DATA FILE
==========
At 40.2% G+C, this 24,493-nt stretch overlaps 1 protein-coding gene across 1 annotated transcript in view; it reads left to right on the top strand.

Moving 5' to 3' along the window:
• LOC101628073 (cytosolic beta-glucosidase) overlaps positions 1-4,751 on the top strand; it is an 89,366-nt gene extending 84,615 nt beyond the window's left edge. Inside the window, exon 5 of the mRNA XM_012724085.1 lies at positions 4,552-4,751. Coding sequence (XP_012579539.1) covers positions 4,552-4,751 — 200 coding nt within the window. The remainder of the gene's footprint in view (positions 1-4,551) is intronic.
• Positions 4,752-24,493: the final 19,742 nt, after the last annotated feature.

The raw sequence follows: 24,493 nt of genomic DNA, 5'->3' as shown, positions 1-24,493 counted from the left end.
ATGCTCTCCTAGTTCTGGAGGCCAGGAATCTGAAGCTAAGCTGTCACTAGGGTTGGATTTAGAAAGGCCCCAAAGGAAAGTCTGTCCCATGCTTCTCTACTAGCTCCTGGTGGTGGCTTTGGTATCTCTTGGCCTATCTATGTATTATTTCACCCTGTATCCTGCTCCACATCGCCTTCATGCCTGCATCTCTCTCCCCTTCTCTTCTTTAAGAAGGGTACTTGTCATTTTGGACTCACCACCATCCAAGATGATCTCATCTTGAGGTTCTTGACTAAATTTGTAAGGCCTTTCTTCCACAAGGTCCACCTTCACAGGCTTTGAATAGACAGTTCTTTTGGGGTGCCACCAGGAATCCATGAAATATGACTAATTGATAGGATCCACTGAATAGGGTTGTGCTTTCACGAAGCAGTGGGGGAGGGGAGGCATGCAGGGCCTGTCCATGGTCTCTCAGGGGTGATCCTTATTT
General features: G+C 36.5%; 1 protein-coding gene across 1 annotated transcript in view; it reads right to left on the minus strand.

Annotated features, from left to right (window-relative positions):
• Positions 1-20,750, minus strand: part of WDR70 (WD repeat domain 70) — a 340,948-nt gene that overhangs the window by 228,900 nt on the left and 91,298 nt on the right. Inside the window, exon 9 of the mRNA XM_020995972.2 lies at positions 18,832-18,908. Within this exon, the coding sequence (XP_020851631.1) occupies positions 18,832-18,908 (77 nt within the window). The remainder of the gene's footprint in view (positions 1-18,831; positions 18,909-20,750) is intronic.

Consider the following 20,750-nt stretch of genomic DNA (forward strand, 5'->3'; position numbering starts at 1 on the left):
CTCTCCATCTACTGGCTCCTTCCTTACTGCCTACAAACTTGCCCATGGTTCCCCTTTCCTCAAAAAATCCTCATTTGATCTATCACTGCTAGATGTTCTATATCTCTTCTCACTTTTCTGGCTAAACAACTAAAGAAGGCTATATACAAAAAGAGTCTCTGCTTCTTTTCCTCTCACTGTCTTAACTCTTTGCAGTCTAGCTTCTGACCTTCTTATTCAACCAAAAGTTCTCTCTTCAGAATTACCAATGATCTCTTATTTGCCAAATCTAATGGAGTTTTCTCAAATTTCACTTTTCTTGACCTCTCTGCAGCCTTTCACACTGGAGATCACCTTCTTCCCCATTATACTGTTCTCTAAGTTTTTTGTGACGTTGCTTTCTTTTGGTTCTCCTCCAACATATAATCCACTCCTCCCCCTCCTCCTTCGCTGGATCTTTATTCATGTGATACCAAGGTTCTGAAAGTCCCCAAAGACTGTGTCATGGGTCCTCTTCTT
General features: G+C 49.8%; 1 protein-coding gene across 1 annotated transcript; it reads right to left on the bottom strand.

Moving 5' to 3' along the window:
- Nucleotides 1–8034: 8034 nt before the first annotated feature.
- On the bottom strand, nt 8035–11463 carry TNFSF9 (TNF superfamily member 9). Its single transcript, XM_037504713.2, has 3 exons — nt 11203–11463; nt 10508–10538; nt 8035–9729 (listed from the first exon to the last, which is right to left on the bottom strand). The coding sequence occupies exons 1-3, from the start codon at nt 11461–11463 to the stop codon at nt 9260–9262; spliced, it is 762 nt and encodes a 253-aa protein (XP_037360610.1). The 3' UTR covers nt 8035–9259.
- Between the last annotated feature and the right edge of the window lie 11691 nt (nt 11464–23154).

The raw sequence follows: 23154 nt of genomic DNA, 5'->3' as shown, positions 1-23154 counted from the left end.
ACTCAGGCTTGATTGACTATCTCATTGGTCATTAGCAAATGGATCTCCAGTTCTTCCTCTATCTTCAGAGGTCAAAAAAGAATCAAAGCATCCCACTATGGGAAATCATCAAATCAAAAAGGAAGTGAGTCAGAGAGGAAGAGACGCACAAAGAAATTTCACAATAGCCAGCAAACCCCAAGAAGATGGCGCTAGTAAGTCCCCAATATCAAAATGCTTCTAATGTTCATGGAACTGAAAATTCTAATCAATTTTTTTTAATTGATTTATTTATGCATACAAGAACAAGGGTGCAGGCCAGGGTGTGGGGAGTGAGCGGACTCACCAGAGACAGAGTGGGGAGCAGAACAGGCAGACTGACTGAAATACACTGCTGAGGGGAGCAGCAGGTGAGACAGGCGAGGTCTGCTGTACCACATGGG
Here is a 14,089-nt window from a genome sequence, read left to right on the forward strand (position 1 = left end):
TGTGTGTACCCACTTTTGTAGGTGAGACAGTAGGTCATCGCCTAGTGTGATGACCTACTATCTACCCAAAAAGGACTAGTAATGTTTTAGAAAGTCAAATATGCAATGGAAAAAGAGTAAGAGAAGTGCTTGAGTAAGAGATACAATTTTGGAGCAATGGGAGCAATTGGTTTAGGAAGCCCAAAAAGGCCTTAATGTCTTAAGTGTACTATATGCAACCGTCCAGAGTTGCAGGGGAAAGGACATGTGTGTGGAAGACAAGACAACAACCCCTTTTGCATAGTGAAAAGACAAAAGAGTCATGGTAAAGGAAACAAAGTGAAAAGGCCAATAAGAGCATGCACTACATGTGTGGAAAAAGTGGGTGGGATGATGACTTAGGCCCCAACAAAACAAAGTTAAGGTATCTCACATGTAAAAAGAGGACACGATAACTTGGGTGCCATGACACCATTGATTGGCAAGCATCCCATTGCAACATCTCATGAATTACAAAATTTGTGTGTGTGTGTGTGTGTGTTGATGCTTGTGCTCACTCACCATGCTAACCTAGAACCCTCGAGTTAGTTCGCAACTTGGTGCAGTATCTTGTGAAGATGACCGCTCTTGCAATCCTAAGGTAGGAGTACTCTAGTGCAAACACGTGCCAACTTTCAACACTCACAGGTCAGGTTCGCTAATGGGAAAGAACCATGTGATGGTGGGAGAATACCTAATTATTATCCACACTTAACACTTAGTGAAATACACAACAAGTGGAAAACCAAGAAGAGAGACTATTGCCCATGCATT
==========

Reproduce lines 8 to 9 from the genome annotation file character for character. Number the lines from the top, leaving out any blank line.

Annotated features, from left to right (window-relative positions):
• Positions 1-20,750, minus strand: part of WDR70 (WD repeat domain 70) — a 340,948-nt gene that overhangs the window by 228,900 nt on the left and 91,298 nt on the right. Inside the window, exon 9 of the mRNA XM_020995972.2 lies at positions 18,832-18,908. Within this exon, the coding sequence (XP_020851631.1) occupies positions 18,832-18,908 (77 nt within the window). The remainder of the gene's footprint in view (positions 1-18,831; positions 18,909-20,750) is intronic.